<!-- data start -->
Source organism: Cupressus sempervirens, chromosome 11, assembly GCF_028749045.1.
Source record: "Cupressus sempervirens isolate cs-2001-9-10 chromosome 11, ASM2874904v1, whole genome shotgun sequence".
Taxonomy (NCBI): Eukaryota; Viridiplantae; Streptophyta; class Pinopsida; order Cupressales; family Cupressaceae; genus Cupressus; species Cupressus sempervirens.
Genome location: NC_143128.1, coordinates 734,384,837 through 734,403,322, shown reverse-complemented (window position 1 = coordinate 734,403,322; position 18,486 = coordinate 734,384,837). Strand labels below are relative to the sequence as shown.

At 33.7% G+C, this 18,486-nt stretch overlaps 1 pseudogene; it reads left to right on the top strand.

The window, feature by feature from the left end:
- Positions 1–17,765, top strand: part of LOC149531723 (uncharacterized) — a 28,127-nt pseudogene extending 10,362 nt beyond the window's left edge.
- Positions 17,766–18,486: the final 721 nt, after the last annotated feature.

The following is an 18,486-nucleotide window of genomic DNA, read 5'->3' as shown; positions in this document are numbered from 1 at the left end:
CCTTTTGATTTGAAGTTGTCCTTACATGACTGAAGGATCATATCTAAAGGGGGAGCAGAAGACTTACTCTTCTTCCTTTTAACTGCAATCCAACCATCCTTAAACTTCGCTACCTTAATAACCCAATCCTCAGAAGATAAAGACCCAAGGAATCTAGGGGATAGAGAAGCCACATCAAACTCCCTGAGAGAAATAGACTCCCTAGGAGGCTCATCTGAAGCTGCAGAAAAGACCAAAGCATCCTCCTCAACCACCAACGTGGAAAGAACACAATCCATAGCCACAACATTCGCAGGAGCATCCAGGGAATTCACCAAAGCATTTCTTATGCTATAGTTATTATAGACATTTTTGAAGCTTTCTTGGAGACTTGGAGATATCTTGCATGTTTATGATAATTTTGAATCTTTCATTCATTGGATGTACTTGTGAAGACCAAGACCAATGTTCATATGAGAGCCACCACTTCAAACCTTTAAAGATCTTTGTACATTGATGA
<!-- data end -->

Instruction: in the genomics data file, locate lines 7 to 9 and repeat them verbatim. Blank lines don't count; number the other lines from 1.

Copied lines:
- Positions 1–17,765, top strand: part of LOC149531723 (uncharacterized) — a 28,127-nt pseudogene extending 10,362 nt beyond the window's left edge.
- Positions 17,766–18,486: the final 721 nt, after the last annotated feature.

The following is an 18,486-nucleotide window of genomic DNA, read 5'->3' as shown; positions in this document are numbered from 1 at the left end: